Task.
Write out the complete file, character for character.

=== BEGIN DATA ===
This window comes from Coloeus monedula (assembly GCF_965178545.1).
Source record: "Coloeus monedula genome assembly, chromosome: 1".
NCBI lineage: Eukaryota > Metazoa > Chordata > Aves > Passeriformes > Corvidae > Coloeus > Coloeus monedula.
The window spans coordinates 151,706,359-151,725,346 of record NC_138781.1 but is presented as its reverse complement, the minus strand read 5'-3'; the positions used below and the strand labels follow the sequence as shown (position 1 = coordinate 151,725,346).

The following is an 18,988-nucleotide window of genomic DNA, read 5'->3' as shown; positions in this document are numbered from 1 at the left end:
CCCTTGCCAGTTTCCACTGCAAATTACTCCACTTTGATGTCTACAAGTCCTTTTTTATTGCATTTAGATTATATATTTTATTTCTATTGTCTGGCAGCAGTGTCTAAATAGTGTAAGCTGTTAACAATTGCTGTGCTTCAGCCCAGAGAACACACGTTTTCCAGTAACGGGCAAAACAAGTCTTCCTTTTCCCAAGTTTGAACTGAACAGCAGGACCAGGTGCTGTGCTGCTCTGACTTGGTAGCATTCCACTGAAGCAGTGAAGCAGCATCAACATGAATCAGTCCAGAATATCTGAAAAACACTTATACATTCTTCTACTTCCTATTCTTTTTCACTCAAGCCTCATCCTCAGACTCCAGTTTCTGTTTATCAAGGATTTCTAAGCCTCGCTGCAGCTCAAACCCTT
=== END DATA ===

This window comes from Coloeus monedula (assembly GCF_965178545.1).
Source record: "Coloeus monedula genome assembly, chromosome: 1".
NCBI lineage: Eukaryota > Metazoa > Chordata > Aves > Passeriformes > Corvidae > Coloeus > Coloeus monedula.
The window spans coordinates 151,706,359-151,725,346 of record NC_138781.1 but is presented as its reverse complement, the minus strand read 5'-3'; the positions used below and the strand labels follow the sequence as shown (position 1 = coordinate 151,725,346).

The following is an 18,988-nucleotide window of genomic DNA, read 5'->3' as shown; positions in this document are numbered from 1 at the left end:
CCCTTGCCAGTTTCCACTGCAAATTACTCCACTTTGATGTCTACAAGTCCTTTTTTATTGCATTTAGATTATATATTTTATTTCTATTGTCTGGCAGCAGTGTCTAAATAGTGTAAGCTGTTAACAATTGCTGTGCTTCAGCCCAGAGAACACACGTTTTCCAGTAACGGGCAAAACAAGTCTTCCTTTTCCCAAGTTTGAACTGAACAGCAGGACCAGGTGCTGTGCTGCTCTGACTTGGTAGCATTCCACTGAAGCAGTGAAGCAGCATCAACATGAATCAGTCCAGAATATCTGAAAAACACTTATACATTCTTCTACTTCCTATTCTTTTTCACTCAAGCCTCATCCTCAGACTCCAGTTTCTGTTTATCAAGGATTTCTAAGCCTCGCTGCAGCTCAAACCCTT